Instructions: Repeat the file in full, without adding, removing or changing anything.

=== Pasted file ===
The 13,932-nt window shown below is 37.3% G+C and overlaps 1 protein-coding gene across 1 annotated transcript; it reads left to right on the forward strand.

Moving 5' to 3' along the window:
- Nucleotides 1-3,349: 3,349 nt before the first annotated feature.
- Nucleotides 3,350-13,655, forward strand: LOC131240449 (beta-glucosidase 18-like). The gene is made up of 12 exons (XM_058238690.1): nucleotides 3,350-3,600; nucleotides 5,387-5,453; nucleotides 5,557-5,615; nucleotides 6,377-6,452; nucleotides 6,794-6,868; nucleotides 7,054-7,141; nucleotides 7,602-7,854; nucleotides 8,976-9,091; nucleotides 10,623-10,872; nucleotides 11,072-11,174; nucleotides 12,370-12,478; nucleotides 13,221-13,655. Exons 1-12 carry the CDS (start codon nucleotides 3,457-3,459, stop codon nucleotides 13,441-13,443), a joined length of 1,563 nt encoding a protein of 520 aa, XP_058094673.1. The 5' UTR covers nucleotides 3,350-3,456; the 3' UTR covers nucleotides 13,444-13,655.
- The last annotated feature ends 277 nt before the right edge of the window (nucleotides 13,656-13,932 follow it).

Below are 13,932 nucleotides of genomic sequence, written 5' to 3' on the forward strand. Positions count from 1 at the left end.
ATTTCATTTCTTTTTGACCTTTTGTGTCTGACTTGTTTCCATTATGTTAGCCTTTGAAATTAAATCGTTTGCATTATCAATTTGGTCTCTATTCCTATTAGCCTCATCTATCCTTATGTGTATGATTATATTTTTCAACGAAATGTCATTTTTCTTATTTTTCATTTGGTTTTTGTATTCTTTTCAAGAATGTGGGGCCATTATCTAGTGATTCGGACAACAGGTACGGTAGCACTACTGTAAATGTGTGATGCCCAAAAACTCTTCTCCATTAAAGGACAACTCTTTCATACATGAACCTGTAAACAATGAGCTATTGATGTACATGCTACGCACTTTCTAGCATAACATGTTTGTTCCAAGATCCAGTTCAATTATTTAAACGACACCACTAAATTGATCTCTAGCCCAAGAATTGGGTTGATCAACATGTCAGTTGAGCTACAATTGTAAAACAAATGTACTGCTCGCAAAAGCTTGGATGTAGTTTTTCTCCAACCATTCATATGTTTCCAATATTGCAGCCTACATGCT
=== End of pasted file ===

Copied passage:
The 13,932-nt window shown below is 37.3% G+C and overlaps 1 protein-coding gene across 1 annotated transcript; it reads left to right on the forward strand.

Moving 5' to 3' along the window:
- Nucleotides 1-3,349: 3,349 nt before the first annotated feature.
- Nucleotides 3,350-13,655, forward strand: LOC131240449 (beta-glucosidase 18-like). The gene is made up of 12 exons (XM_058238690.1): nucleotides 3,350-3,600; nucleotides 5,387-5,453; nucleotides 5,557-5,615; nucleotides 6,377-6,452; nucleotides 6,794-6,868; nucleotides 7,054-7,141; nucleotides 7,602-7,854; nucleotides 8,976-9,091; nucleotides 10,623-10,872; nucleotides 11,072-11,174; nucleotides 12,370-12,478; nucleotides 13,221-13,655. Exons 1-12 carry the CDS (start codon nucleotides 3,457-3,459, stop codon nucleotides 13,441-13,443), a joined length of 1,563 nt encoding a protein of 520 aa, XP_058094673.1. The 5' UTR covers nucleotides 3,350-3,456; the 3' UTR covers nucleotides 13,444-13,655.
- The last annotated feature ends 277 nt before the right edge of the window (nucleotides 13,656-13,932 follow it).

Below are 13,932 nucleotides of genomic sequence, written 5' to 3' on the forward strand. Positions count from 1 at the left end.
ATTTCATTTCTTTTTGACCTTTTGTGTCTGACTTGTTTCCATTATGTTAGCCTTTGAAATTAAATCGTTTGCATTATCAATTTGGTCTCTATTCCTATTAGCCTCATCTATCCTTATGTGTATGATTATATTTTTCAACGAAATGTCATTTTTCTTATTTTTCATTTGGTTTTTGTATTCTTTTCAAGAATGTGGGGCCATTATCTAGTGATTCGGACAACAGGTACGGTAGCACTACTGTAAATGTGTGATGCCCAAAAACTCTTCTCCATTAAAGGACAACTCTTTCATACATGAACCTGTAAACAATGAGCTATTGATGTACATGCTACGCACTTTCTAGCATAACATGTTTGTTCCAAGATCCAGTTCAATTATTTAAACGACACCACTAAATTGATCTCTAGCCCAAGAATTGGGTTGATCAACATGTCAGTTGAGCTACAATTGTAAAACAAATGTACTGCTCGCAAAAGCTTGGATGTAGTTTTTCTCCAACCATTCATATGTTTCCAATATTGCAGCCTACATGCT